Mental Health Symptoms and Work-Related Stressors in Hospital Midwives and NICU Nurses: A Mixed Methods Study.

Détails

Ressource 1Télécharger: Favrod_Frontiers2018.pdf (636.80 [Ko])
Etat: Public
Version: Final published version
ID Serval
serval:BIB_9C1018FBA295
Type
Article: article d'un périodique ou d'un magazine.
Collection
Publications
Titre
Mental Health Symptoms and Work-Related Stressors in Hospital Midwives and NICU Nurses: A Mixed Methods Study.
Périodique
Frontiers in psychiatry
Auteur(s)
Favrod C., Jan du Chêne L., Martin Soelch C., Garthus-Niegel S., Tolsa J.F., Legault F., Briet V., Horsch A.
ISSN
1664-0640 (Print)
ISSN-L
1664-0640
Statut éditorial
Publié
Date de publication
2018
Peer-reviewed
Oui
Volume
9
Pages
364
Langue
anglais
Notes
Publication types: Journal Article
Publication Status: epublish
Résumé
Hospital midwives and neonatal intensive care (NICU) nurses frequently encounter work-related stressors and are therefore vulnerable to developing mental health problems, such as secondary traumatic stress, burnout, anxiety, and depression. However, so far, the exact nature of these work-related stressors (traumatic vs. non-traumatic stressors) has not been investigated. This concurrent triangulation mixed methods cross-sectional study aimed to compare mental health symptoms in hospital midwives and NICU nurses, and to identify and compare work-related traumatic and non-traumatic stressors for both professional groups. 122 midwives and 91 NICU nurses of two Swiss university hospitals completed quantitative measures (Secondary Traumatic Stress Scale, STSS; Hospital Anxiety and Depression Scale, HADS; Maslach Burnout Inventory, MBI) and one qualitative question in an online survey. When controlling for socio-demographic variables, NICU nurses had a higher STSS total score and higher STSS subscales scores and less HADS anxiety subscale scores than hospital midwives. Work-related stressors were classified into five themes: "Working environment," "Nursing/midwifery care," "Dealing with death and dying," "Case management" and "Others." Forty-six (46.3%) percent of these were classified as traumatic work-related stressors. NICU nurses reported more traumatic stressors in their working environment but no other differences between professional groups regarding the total number of work-related traumatic vs. non-traumatic stressors were found. Measures, such as teaching strategies to amend the subjective appraisal of the traumatic stressors or providing time to recover in-between frequently occurring work-related traumatic stressors might not only improve the mental health of professionals but also decrease sick leave and improve the quality of patient care.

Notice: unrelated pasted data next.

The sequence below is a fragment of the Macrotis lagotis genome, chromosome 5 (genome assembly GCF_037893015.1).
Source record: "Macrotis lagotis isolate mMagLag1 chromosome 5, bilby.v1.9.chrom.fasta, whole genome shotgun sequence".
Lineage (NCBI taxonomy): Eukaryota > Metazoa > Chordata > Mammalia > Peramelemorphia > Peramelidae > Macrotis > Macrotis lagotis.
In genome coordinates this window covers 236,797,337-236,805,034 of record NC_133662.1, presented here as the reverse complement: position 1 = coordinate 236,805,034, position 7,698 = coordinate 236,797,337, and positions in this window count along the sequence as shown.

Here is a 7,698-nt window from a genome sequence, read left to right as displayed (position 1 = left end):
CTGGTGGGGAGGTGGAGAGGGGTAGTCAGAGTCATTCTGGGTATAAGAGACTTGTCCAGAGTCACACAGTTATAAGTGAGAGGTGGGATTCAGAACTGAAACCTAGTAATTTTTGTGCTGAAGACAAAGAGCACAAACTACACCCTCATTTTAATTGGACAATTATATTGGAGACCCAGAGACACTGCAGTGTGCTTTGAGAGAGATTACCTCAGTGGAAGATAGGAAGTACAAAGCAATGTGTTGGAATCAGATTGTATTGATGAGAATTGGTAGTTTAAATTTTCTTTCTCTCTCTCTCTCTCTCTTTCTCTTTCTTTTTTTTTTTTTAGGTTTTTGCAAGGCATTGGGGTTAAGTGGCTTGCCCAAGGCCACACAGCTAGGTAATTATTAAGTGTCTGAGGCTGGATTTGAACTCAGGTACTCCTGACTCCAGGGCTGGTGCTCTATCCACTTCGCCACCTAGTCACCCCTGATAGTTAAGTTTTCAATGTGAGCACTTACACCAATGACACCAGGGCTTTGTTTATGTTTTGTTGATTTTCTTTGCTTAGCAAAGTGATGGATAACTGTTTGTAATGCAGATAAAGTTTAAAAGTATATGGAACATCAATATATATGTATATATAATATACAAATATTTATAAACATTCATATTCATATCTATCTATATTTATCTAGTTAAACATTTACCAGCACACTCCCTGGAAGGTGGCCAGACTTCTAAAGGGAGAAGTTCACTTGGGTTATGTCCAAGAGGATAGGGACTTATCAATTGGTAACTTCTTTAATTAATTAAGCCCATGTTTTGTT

Mots-clé
Psychiatry and Mental health, anxiety, burnout, depression, midwives, nurses, professional, secondary traumatic stress, stressor
Pubmed
Web of science
Open Access
Oui
Création de la notice
20/08/2018 21:32
Dernière modification de la notice
20/08/2019 15:02
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